Oakbay to reach out to SA's major banks
Nazeem Howa says the company hopes to dispel myths about Oakbay & open a clear channel of communication.
JOHANNESBURG - Oakbay Investments says it will be reaching out to the four banks that closed their accounts earlier this year to implore them to reverse that decision.
Yesterday, the Gupta-owned company released its financial results for the past year saying revenue increased by seven percent but emphasised that only 8.9 percent of the total revenue was derived from government business.
Four major South African banks decided to stop doing business with the group following allegations that the controversial family had undue political influence on President Jacob Zuma.
Oakbay Investment's CEO Nazeem Howa says the company has been doing well in South Africa for the past 20 years and its revenue in the past year is driven by the private sector and not government business.
Howa says the company hopes to dispel myths about Oakbay and open a clear channel of communication in order to show how they operate.
"I suppose the fact that we've left a vacuum by not communicating with [the media] has created some misperceptions and some misunderstandings about our business. First of all, I want to look at all our heads, I don't think any of us has horns on them. We're just business people who want to get around, driving our business."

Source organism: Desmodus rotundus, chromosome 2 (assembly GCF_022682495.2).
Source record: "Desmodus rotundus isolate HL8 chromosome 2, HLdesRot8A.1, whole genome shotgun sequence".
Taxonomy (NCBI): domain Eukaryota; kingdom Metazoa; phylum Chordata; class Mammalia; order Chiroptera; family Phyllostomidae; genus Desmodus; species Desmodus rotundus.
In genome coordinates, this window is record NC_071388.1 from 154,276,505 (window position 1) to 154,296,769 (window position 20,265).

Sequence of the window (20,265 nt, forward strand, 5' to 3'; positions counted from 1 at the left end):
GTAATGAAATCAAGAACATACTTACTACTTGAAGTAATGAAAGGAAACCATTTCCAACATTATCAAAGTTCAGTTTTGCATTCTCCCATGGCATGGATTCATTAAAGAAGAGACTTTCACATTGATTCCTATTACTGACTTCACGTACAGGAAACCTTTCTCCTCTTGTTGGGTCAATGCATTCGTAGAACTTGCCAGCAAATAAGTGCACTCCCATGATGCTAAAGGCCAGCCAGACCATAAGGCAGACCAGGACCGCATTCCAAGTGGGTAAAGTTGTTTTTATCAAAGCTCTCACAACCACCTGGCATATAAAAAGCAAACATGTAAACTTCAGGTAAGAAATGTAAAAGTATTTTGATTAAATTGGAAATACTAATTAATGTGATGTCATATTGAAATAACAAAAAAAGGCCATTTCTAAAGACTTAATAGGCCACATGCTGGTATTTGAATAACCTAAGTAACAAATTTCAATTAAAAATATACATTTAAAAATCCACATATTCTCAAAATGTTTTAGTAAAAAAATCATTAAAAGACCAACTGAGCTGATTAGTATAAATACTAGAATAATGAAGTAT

At the same time, Howa says they have no idea why some of South Africa's banks closed their accounts - despite asking for reasons multiple times.
They will be pursuing the issue with the relevant banks in the coming weeks, in the hope that the accounts will be reopened.
At the same time, Finance Minister Pravin Gordhan is reportedly expected to reveal all the interactions the Treasury has had with Gupta-owned Oakbay Investments.
The Mail & Guardian is reporting this morning that Gordhan will today set out the number engagements the ministry has had with the group.
OAKBAY REVEALS ITS REVENUE PIE
Meanwhile, Oakbay Investments said it earned R233 million from government business in the past financial year.
JIC Mining Services, the group's largest mining company and Sahara Computers, were the biggest contributors in terms of revenue, with the company emphasising that neither had government contracts.
Howa said he hopes these results will help audiences understand their operations and dispel some of the myths that have been built up about the group, especially that they are heavily reliant on government business, when nothing could be further from the truth.